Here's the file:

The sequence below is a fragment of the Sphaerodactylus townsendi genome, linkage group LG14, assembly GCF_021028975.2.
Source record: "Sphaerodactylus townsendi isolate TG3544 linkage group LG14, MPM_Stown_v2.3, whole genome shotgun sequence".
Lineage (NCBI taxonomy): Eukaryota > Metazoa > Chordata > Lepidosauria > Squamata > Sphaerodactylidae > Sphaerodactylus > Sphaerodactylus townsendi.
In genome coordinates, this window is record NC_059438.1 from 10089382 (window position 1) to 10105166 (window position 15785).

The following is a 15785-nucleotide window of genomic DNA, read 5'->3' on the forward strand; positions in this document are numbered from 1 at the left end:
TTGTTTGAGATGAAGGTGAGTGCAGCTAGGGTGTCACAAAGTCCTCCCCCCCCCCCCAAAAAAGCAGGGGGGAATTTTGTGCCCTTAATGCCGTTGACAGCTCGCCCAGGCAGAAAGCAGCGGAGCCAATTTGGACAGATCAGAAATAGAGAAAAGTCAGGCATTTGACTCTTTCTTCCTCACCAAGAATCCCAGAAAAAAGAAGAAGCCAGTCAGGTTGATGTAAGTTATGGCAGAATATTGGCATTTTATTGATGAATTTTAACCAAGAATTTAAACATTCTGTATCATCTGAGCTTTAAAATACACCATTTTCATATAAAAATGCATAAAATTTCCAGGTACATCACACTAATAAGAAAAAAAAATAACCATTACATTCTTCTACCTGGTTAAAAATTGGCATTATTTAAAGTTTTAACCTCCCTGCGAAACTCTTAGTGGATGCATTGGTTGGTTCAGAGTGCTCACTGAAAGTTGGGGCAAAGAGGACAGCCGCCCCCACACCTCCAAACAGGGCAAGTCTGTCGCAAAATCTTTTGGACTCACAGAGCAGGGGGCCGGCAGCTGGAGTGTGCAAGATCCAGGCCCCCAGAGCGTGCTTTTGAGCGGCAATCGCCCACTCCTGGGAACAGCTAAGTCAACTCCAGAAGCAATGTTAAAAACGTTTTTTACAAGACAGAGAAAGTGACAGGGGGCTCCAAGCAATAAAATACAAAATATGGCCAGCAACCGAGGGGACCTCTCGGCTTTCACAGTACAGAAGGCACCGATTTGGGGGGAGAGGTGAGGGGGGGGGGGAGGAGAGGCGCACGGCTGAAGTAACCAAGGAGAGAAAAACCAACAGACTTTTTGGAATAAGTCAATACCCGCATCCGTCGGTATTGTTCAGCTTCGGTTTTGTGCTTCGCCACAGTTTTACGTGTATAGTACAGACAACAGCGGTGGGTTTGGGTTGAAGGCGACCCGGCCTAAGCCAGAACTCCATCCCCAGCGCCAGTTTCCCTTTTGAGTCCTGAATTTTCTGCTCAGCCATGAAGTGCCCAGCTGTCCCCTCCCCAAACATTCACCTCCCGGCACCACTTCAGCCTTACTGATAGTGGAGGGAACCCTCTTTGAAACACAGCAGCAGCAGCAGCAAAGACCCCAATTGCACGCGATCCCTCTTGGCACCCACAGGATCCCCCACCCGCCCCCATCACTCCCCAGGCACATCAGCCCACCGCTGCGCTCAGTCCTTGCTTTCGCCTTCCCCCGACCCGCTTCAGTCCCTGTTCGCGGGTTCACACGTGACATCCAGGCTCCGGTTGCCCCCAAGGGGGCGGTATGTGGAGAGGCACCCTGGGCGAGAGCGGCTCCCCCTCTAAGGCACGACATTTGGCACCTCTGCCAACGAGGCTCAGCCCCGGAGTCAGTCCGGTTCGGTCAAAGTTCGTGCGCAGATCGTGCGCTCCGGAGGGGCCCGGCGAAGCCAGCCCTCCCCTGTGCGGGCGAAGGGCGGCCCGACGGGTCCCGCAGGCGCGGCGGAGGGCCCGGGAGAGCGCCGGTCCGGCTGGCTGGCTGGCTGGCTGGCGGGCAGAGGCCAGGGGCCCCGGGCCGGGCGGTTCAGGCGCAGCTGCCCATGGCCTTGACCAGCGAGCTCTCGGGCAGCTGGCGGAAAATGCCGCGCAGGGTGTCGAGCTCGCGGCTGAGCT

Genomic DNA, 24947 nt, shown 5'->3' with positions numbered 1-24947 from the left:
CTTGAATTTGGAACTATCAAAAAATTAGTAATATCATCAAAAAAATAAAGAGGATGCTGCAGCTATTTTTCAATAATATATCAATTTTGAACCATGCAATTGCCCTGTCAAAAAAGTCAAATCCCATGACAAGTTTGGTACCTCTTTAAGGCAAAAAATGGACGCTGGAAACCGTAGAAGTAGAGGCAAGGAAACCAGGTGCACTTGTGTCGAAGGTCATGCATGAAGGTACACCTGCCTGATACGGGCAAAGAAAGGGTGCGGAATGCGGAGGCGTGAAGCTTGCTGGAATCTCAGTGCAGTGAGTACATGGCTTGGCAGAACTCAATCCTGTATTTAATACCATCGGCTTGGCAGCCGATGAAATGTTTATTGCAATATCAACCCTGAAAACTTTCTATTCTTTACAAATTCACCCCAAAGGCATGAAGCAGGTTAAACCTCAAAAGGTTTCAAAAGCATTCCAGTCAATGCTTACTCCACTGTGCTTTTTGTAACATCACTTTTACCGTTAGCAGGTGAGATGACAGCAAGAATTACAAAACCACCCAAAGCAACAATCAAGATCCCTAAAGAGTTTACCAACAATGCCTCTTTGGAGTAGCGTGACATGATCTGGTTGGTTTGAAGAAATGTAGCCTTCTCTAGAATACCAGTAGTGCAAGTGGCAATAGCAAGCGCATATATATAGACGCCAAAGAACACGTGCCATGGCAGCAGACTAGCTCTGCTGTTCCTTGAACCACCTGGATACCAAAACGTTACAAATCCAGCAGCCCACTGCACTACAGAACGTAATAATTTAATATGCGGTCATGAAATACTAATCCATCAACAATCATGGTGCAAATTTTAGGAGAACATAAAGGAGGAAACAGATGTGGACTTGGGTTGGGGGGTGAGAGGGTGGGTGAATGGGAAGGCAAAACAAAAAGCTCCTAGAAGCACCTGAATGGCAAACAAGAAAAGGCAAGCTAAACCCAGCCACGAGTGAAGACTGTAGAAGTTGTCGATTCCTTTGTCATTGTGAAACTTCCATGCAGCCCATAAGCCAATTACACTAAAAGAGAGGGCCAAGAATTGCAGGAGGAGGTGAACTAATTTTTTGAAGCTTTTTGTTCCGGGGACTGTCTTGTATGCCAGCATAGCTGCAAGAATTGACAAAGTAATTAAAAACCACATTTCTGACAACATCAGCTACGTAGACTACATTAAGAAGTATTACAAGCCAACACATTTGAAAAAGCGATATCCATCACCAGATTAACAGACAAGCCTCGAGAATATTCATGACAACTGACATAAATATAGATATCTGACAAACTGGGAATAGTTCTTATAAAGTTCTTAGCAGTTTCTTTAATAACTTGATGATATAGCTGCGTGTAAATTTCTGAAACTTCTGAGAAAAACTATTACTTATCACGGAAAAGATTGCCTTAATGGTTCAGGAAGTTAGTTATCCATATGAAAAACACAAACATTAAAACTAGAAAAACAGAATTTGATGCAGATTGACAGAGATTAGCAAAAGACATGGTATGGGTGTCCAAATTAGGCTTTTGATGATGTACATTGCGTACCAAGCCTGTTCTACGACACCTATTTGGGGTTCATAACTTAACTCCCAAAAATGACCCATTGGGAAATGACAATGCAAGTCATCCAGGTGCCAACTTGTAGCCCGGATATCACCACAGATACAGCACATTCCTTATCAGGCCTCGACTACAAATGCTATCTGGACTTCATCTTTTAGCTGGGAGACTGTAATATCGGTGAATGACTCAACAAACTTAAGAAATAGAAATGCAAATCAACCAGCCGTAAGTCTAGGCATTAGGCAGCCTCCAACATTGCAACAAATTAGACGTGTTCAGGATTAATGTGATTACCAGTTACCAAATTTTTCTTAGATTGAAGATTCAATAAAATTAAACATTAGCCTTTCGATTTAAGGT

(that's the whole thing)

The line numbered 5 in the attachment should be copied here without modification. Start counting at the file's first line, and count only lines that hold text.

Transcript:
The following is a 15785-nucleotide window of genomic DNA, read 5'->3' on the forward strand; positions in this document are numbered from 1 at the left end: